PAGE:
A VPN free trial is always going to be better, faster, and safer than a free VPN. The most basic reason is that when you sign up for a paid virtual private network plan with a money-back guarantee period, you’re not getting a limited or “free” version of that service. You’re getting the whole shebang: All the features, software, device coverage, bandwidth, upload/download speeds, server options — everything the VPN has to offer.

That’s not the case with a free VPN, which will be extremely limited in terms of network speeds, encryption protocols, server selection (if you’re even allowed to choose this), and so on. That’s even before you consider the fact that few things are truly free; there’s always a price to be paid, and in the case of free VPNs, companies generally recoup their costs by collecting and selling data. That negates much of the point of using a VPN in the first place, and it also means you can pretty much forget any sort of no-logging policy. Our recommendation? Give so-called “free” VPNs a wide berth and sign up with a trusted service that offers a money-back trial period instead.

Can you do a VPN free trial without a credit card?

Typically, no. Free trials for any service normally require you to create your account and then sign up for the service, which means entering some sort of payment information (although online payment services such as PayPal might be an alternative to entering your credit or debit card info). Then the VPN free trial period begins, meaning you won’t be charged until after a certain date. After the trial period dries up, your recurring subscription fees kick in.

That’s also naturally the case with “money-back guarantee” periods, which is what you’ll usually get from top VPN providers rather than standard free trials. You have to pay up-front — meaning you’ll need to enter your payment information when you sign up — but you have the option to get a full refund during the trial period. If you really don’t want to enter your payment information, though, then you might want to give one of the free VPN tiers a try, but only if you fully understand and accept their limitations and drawbacks.

Why do VPN free trials exist?

As newbie-friendly as the best VPN services are nowadays, providers understand that some people might be wary about fully committing to a monthly or yearly (or even multi-year) subscription plan with no ability to get out of the contract. A VPN free trial period gives new users sufficient time to give the service a spin, get a feel for its capabilities, and decide if it’s a good fit for their needs before fully committing to a subscription.

It can also take a bit of time to really give a virtual private network service a proper try-out. You’ll probably want to install and use it on multiple devices, get a good feel for the user interface and all the features available, stress-test its connectivity speeds and encryption capabilities on the sites and services you use most throughout the day (such as your favorite streaming apps), and so on. That takes a little bit of time. It’s simply good customer service to give new subscribers the chance to do this with the option for a refund if a VPN proves not to be a good fit. This is a market that depends heavily on trust, and the best virtual private network operators aren’t trying to rope you in and steal your money.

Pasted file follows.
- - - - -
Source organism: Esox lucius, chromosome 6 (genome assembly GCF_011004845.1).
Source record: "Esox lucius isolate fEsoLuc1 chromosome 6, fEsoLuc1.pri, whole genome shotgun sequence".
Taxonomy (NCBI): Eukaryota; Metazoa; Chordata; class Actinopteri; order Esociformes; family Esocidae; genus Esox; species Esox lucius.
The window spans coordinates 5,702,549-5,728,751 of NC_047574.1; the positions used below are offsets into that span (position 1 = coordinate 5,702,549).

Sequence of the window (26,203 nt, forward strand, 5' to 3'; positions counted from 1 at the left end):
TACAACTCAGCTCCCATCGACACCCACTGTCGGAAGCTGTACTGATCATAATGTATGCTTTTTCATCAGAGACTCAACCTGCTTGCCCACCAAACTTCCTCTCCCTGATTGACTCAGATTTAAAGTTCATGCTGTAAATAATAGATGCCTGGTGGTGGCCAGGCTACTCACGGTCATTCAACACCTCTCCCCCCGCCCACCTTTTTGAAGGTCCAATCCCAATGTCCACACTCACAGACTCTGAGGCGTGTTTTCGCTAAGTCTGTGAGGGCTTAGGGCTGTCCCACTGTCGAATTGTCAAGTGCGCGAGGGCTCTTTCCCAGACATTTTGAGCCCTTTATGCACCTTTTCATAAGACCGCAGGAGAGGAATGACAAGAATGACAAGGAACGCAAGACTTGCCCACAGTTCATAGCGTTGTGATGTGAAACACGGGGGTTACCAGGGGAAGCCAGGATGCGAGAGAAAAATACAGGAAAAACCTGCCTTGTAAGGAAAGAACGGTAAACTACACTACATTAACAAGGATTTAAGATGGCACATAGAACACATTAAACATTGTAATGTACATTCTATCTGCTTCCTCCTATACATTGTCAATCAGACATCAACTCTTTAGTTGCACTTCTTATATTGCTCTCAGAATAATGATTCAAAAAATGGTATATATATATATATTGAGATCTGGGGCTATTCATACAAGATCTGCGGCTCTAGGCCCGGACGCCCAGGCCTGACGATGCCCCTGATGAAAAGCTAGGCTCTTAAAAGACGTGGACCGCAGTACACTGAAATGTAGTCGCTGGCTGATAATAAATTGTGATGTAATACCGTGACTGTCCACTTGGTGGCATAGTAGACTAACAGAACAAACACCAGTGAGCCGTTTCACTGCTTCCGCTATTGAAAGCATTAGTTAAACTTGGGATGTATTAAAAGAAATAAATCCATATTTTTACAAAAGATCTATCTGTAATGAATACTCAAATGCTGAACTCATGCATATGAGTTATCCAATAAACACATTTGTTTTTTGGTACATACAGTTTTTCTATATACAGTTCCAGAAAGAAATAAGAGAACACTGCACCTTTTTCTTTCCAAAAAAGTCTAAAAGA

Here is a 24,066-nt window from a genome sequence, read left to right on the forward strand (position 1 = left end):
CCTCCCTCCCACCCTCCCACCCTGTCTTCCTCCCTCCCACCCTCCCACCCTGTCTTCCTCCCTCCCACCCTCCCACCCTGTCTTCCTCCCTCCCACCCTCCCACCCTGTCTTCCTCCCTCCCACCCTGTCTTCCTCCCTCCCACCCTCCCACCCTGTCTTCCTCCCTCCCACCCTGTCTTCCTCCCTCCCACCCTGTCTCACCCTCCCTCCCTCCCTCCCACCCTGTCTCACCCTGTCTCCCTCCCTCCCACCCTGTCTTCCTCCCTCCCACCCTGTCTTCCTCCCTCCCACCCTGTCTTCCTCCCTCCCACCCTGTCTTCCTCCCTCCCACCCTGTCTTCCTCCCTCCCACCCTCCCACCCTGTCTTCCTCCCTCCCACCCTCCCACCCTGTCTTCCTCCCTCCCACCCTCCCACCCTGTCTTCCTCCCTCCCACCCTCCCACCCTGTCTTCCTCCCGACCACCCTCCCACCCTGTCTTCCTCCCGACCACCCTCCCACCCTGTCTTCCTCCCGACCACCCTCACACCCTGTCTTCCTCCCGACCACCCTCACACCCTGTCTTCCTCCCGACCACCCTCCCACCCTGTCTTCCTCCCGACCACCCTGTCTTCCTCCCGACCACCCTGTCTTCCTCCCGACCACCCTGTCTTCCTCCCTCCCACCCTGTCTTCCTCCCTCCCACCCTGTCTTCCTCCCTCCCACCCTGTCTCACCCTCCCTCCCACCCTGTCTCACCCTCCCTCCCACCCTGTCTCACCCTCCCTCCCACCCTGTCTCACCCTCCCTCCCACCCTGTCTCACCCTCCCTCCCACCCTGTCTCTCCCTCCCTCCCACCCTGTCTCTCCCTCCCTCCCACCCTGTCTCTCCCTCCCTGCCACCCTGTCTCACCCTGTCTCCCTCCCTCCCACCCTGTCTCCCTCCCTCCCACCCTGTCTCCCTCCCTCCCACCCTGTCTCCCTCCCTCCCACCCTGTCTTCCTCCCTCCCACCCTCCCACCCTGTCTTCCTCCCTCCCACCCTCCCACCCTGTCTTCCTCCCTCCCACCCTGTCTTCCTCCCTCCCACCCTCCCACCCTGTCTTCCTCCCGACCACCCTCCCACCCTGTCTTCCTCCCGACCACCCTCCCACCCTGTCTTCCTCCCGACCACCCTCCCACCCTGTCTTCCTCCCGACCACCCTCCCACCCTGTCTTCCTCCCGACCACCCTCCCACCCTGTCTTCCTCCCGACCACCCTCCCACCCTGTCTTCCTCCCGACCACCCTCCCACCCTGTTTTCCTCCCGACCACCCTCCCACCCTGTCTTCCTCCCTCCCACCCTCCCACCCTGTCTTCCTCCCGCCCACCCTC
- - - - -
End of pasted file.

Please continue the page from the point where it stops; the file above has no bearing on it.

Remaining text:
Editors’ Choice

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Razer iPhone Kishi released with “free” Xbox Game Pass Ultimate trial

There’s a new Razer Kishi Universal Gaming Controller for iPhone (Xbox) out in the market this week. Right alongside the launch of Xbox Game Pass Ultimate cloud streaming at Xbox (dot com), Razer’s teamed up with Microsoft to deliver a controller that’s made to work on this platform, top to bottom. Users will plug their iPhone in to this device, open Safari (the web browser), go to the official Xbox website, and log in.

You do not need this specific controller to play Xbox games on your iPhone. That’s not what this is all about. This is simply one of several ways in which an iPhone user can make the whole Xbox streaming system work with the greatest of ease.

This version of the Kishi for iPhone works with a new design with Monochrome face buttons. This version also works with MFi certification, connects with most (not all) iPhone models released over the past few years, and “seamlessly works with controller-compatible iOS titles” from Xbox and with Apple Arcade.

There is very little difference between this Razer iPhone Kishi and the one that’s been released in the past. This one (with the Xbox in the name) comes with a 90-day “free trial” of Xbox Game Pass Ultimate – which is different from the versions that’ve come before. This device is one of many Kishi controllers for a variety of devices

This Razer Kishi Universal Gaming Controller for iPhone (Xbox) will cost approximately $100 USD (or 110 Euro) when it becomes available in the Razer Store online and at retailers in the USA and throughout Europe. We published a Razer Kishi Review back in June of 2020 in an earlier iteration. If this newest version is as good or better than that, it’s not going to be difficult to recommend the hardware to prospective users of Xbox cloud gaming on iPhone devices – not difficult at all!

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Tech News

App Store XCodeGhost malware details revealed in Fortnite trial

It’s not unusual for companies to experience data breaches that put their customers at risk. When that company happens to own the one and only sanction app store for its platform, however, then it becomes a rather scary prospect. That is always one of the risks of Apple’s App Store when the tools used to upload apps are themselves infected with malware, which is what happened almost six years ago with the XCodeGhost incident whose details are only surfacing now thanks to a lawsuit involving Fortnite of all things.